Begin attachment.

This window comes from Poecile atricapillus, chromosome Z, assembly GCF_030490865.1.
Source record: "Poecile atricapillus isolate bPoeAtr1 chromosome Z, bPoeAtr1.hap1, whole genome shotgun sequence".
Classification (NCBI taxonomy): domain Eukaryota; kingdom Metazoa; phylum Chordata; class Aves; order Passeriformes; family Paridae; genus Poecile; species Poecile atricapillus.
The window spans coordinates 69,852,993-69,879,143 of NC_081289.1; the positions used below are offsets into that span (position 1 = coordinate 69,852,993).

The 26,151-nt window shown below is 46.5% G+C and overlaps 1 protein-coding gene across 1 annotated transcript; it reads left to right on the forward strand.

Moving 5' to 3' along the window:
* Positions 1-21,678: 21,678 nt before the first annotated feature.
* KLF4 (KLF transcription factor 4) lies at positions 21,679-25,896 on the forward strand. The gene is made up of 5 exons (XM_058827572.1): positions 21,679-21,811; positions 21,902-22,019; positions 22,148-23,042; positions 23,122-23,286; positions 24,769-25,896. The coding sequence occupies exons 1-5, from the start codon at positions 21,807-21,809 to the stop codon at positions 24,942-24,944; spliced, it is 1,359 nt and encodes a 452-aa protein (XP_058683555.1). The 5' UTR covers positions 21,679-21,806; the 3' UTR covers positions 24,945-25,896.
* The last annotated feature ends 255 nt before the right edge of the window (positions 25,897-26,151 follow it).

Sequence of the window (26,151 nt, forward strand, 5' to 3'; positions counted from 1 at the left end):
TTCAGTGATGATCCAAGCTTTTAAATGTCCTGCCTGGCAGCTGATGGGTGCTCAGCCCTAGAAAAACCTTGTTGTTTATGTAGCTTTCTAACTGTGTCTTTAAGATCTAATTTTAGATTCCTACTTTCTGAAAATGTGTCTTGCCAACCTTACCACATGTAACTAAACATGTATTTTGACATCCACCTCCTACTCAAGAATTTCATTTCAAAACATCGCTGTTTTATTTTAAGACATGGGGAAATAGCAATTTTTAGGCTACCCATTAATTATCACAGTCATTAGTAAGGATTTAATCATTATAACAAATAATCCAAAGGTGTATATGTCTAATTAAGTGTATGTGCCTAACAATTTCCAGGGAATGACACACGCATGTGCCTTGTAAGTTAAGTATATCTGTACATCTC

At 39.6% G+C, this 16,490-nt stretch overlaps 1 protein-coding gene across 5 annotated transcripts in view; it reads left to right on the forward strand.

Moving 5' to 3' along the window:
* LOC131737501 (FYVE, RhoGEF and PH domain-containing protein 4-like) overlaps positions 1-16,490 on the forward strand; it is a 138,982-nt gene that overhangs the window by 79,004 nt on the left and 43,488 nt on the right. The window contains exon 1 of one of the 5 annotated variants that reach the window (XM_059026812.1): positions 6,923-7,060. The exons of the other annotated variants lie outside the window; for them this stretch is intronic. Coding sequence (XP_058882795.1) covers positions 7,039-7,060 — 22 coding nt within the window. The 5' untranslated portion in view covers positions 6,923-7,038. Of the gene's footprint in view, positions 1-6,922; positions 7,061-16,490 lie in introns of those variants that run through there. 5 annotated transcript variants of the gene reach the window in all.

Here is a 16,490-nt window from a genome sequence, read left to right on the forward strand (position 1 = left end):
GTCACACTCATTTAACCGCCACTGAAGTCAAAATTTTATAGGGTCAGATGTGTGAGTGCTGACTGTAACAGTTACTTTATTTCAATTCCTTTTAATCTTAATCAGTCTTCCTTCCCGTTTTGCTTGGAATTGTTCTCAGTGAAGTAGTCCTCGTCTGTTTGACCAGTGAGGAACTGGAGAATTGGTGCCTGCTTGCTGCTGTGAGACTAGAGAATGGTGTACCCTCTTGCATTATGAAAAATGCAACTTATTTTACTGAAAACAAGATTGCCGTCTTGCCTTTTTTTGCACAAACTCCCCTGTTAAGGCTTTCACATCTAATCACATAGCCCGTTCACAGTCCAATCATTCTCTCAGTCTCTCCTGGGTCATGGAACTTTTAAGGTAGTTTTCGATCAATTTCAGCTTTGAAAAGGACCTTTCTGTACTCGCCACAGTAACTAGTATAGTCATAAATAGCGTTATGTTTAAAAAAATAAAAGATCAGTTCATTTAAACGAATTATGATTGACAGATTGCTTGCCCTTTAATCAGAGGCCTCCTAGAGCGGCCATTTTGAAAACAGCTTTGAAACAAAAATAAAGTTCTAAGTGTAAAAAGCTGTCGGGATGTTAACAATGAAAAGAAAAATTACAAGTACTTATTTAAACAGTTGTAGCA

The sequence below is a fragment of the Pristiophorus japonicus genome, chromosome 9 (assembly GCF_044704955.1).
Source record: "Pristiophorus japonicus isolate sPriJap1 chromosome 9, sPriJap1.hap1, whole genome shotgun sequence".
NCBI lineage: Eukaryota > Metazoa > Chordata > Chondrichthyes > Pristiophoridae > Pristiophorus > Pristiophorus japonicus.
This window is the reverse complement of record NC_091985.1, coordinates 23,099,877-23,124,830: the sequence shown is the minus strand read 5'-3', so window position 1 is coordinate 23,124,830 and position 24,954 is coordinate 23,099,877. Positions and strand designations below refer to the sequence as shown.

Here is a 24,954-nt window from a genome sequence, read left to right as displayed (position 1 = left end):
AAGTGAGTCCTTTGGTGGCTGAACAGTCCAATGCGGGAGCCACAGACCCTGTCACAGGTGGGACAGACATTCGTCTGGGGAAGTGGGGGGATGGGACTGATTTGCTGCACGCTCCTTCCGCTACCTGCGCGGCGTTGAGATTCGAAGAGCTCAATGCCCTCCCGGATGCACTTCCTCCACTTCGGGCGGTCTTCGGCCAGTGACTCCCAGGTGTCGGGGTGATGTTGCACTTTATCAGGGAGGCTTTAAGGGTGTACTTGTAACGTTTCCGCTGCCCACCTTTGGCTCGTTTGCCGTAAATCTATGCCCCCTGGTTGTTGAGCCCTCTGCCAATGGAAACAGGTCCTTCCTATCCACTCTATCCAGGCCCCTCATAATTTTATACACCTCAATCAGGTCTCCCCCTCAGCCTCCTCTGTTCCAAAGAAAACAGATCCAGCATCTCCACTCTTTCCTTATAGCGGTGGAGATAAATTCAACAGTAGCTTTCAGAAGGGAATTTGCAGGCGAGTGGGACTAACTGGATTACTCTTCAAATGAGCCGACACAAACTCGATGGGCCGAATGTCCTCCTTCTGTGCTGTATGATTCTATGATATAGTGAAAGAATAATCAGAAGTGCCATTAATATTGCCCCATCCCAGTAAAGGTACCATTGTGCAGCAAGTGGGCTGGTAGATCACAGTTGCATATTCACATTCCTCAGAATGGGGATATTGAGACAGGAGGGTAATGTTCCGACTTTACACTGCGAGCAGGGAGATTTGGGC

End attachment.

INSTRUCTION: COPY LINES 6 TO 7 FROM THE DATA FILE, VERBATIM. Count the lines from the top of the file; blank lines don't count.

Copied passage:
Moving 5' to 3' along the window:
* Positions 1-21,678: 21,678 nt before the first annotated feature.